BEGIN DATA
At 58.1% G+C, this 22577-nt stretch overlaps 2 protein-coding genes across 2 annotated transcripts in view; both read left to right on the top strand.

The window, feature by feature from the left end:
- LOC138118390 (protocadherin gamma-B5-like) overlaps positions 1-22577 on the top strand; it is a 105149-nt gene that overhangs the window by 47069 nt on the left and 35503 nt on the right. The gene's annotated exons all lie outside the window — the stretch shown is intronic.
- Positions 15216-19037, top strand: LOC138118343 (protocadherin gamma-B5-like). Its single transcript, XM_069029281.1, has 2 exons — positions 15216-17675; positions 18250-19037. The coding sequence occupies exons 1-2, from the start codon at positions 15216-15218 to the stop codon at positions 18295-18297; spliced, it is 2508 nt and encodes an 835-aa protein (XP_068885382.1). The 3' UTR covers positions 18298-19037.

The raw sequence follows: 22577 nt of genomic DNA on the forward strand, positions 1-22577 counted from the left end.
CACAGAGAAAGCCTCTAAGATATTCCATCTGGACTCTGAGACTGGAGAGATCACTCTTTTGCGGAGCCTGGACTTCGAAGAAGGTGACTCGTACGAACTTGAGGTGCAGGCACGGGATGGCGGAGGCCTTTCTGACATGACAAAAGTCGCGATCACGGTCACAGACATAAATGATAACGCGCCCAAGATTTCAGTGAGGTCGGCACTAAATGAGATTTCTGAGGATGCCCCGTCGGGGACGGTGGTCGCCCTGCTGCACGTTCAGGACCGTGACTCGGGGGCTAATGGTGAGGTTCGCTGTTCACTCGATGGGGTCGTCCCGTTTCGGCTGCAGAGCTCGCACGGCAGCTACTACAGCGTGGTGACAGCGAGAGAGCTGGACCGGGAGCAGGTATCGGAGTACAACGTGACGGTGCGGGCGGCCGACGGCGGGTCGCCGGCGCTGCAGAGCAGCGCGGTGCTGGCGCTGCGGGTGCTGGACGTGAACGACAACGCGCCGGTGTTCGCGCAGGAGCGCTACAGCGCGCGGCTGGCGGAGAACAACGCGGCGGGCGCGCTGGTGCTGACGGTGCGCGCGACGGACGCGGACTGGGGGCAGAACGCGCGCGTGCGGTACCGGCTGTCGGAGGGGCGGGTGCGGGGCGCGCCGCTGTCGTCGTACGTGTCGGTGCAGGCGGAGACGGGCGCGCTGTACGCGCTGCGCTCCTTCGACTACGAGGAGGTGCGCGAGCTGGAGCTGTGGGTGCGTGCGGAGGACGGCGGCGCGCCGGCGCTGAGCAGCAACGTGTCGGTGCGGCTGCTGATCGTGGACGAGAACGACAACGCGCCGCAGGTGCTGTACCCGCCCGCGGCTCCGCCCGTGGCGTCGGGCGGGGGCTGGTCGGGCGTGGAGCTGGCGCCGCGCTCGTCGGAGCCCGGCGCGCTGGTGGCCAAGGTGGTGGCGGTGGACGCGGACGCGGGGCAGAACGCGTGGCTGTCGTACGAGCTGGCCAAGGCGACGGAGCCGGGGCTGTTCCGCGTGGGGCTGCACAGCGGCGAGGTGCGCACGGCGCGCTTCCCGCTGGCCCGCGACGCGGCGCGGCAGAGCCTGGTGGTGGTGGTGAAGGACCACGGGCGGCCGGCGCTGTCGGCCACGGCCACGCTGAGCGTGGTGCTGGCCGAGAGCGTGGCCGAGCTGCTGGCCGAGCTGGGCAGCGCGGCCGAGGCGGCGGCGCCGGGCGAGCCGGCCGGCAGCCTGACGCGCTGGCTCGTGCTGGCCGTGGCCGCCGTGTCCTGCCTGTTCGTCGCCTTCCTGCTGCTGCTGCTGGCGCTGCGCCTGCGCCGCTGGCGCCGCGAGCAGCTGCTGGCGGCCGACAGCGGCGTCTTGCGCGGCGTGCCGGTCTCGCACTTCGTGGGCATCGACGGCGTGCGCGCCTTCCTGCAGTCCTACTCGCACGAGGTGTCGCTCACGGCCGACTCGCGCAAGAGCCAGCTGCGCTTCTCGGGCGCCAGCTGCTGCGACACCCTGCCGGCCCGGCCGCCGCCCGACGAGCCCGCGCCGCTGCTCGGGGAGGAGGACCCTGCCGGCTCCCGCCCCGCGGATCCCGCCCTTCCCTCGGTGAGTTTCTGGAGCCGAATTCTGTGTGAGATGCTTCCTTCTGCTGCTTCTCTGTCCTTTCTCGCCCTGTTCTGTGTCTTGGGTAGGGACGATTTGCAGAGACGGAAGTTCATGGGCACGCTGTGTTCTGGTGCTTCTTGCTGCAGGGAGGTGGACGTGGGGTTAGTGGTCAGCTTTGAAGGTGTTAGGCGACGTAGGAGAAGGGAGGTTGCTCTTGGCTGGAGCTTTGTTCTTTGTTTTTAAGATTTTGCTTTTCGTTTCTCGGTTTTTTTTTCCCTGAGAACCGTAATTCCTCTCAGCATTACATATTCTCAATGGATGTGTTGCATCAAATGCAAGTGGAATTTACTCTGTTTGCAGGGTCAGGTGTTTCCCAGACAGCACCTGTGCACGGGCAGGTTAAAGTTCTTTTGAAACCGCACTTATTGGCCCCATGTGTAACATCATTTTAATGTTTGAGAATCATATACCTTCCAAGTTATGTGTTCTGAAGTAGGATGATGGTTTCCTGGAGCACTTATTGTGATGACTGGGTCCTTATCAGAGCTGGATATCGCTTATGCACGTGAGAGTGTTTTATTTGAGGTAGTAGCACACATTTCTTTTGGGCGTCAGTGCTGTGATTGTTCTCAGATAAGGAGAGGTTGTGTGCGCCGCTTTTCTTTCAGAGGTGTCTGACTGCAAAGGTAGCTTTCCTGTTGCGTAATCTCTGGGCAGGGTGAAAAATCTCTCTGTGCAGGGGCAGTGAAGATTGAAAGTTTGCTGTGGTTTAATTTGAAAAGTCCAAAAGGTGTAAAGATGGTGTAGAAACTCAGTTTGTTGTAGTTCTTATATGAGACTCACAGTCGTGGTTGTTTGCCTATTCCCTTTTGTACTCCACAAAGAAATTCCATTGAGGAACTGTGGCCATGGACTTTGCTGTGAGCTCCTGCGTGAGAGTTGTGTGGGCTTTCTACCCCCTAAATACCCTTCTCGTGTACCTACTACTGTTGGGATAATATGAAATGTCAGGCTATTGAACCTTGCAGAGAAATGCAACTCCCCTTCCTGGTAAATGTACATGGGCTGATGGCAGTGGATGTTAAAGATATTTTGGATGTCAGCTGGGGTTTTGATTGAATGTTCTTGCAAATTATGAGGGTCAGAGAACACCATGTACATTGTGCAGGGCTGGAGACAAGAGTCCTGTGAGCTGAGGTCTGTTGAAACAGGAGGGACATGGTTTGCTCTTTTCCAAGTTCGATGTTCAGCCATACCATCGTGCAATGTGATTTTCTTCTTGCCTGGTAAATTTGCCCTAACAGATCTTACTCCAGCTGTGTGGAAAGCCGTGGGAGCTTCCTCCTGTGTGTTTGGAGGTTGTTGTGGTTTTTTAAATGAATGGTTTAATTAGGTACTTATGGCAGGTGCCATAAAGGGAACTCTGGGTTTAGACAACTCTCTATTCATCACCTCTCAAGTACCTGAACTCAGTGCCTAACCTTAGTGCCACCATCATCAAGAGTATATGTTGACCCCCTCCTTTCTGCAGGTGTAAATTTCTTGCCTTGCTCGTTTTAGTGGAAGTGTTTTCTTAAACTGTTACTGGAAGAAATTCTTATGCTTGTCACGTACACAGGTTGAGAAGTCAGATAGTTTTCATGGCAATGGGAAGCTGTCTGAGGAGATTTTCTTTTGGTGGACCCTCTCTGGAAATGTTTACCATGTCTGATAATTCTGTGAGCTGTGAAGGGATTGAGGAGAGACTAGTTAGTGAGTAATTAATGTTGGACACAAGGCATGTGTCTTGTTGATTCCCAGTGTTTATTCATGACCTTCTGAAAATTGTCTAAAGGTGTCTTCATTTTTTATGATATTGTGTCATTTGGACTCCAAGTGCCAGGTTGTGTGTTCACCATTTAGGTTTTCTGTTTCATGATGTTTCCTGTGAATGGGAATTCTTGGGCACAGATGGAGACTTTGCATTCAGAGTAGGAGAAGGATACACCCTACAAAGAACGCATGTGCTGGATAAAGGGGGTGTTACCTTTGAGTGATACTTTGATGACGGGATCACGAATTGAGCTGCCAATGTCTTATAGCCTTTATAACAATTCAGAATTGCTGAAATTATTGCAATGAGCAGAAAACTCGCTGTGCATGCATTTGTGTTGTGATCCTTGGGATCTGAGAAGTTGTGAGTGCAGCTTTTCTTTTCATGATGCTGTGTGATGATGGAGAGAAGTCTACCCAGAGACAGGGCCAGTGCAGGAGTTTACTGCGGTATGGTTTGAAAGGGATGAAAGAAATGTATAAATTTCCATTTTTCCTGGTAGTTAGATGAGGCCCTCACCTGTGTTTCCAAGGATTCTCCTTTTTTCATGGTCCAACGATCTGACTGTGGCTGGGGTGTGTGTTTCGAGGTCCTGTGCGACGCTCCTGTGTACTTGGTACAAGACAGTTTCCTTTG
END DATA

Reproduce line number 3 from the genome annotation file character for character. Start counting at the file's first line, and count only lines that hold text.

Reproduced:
- LOC138118390 (protocadherin gamma-B5-like) overlaps positions 1-22577 on the top strand; it is a 105149-nt gene that overhangs the window by 47069 nt on the left and 35503 nt on the right. The gene's annotated exons all lie outside the window — the stretch shown is intronic.